After spending the night in Gunnison, we continued on the following morning. The loop heads north from here towards the town of Crested Butte. It was along this section of the route that we began to see more of the aspens still displaying their fall colors. More ranches line the highway here, and the aspens on the mountainsides above can make for some picturesque scenes. Entering the town of Crested Butte, the view is dominated to the northeast by its namesake mountain. Besides being the gateway to Kebler Pass, Colorado's biggest fall color hot spot, the town is also well known for excellent wildflower displays during the summer. This historic town is a destination all by itself, and much time could be spent exploring the area. It is in the midst of town that you make the turn west on the road that leads to Kebler Pass. Soon you are climbing up out of town with excellent views all around you. An early pullout gives a view back to the east of Mount Crested Butte, surrounded by aspens in the foreground. The road eventually turns to gravel, and many opportunities abound for excellent views of the aspen forest that surrounds you on all sides. One side trip we chose to pursue was the road that branches off over Ohio Pass. Shortly after going over the pass a large curve in the narrow road provides a wide open view of the valley below to the southwest. Again the aspen forest dominates the foregound, with the mountains across the valley providing an excellent backdrop. This side road eventually finds its way down into the valley, continuing all the way to Gunnison. After traveling it for a short time, we returned back to Kebler Pass road and continued west over the pass itself. Beyond the pass the road begins to follow Ruby Anthracite Creek, and views back to the east open up here and there. Again, there are many excellent spots to pull to the side and take it all in. We chose a stop at the Cliff Creek trailhead to get out and explore inside the forest for awhile. The photo at the bottom of this post is just one of the moments I captured in this area. The aspens here were much taller than I had seen exploring in areas close to Denver, making the forest seem much deeper and alive. Another side road farther west leads to Lost Lake, but we continued on as again our time was growing short. Eventually the road begins to make its way out of the aspen forest, and views back to the east show the aspen grove extending all the way back up the valley. It's an autumn scene unlike any I have seen in Colorado. Reds, yellows, and greens all mix together as the forest changes colors in different stages. The mountain peaks of the West Elk Wilderness rise above it all. It's an appropriate final climax to this part of the journey. Soon the loop portion of the lollipop closes itself, and you are headed back north, over McClure Pass, and on your way back to Glenwood Springs. If there's one Colorado journey you're going to take near the end of September, this just might be it.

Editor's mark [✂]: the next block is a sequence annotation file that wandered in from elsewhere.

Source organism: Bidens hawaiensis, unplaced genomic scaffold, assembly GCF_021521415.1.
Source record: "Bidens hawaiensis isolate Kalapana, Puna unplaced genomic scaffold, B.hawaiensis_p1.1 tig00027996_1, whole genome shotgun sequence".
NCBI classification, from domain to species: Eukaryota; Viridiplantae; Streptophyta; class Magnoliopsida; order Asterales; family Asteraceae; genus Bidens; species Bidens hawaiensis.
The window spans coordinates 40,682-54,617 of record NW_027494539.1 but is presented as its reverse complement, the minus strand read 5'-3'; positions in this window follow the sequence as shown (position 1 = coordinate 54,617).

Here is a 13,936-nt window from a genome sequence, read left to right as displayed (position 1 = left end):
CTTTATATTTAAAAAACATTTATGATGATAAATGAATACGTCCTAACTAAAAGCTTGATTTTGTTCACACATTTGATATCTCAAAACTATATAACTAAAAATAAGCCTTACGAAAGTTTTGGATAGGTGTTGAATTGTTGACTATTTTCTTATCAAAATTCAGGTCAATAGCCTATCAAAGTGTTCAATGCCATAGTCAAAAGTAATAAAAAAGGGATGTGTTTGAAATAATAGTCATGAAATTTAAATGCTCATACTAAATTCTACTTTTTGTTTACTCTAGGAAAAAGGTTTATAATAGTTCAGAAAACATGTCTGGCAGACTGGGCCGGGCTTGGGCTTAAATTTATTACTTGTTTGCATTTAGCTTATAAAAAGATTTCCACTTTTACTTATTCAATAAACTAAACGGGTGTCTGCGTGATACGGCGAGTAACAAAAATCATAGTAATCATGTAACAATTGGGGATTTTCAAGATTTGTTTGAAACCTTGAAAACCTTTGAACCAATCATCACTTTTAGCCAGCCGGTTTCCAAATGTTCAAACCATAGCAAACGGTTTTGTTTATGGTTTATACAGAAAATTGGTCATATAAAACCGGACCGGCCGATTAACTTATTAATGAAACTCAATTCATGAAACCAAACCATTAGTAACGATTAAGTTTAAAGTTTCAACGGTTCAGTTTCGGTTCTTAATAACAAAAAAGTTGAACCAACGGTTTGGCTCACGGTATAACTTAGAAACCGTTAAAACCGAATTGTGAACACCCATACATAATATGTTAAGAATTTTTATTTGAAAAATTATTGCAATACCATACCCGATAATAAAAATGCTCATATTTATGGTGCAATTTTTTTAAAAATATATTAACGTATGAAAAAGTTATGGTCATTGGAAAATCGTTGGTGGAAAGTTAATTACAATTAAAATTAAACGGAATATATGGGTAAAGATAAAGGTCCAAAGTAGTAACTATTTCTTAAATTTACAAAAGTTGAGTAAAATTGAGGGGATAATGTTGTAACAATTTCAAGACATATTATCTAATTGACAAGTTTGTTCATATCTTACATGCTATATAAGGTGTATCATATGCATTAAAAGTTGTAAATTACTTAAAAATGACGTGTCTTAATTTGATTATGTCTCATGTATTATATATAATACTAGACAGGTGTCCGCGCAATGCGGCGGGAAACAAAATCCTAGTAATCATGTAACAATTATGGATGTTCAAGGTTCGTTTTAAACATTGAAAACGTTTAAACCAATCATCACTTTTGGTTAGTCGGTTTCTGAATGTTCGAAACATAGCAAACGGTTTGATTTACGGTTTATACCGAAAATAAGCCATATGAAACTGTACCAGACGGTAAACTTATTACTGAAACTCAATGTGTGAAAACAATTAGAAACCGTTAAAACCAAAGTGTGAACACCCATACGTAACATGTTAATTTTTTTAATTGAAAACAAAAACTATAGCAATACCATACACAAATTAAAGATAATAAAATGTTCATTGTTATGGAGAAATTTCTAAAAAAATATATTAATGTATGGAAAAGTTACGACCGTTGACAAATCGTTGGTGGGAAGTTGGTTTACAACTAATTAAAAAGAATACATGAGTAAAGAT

Have you purchased a calendar for 2019 yet? If not, find your way to my 2019 calendar and place your order now. They'll be coming in from the printer in late November, and you'll want to be at the front of the line to get yours. If you haven't signed up for my email list yet, you can do that by entering your email address in the subscribe box right here. You'll receive a new customer discount code as a thank you for signing up. If email isn't your thing, you can also sign up to receive my updates via Facebook Messenger. Just click that link, and you'll get a discount offer there as well. If you're enjoying following my posts here on my blog, don't forget to follow me on Facebook & Instagram too. You'll often see my newest photos there first. Thanks for following along!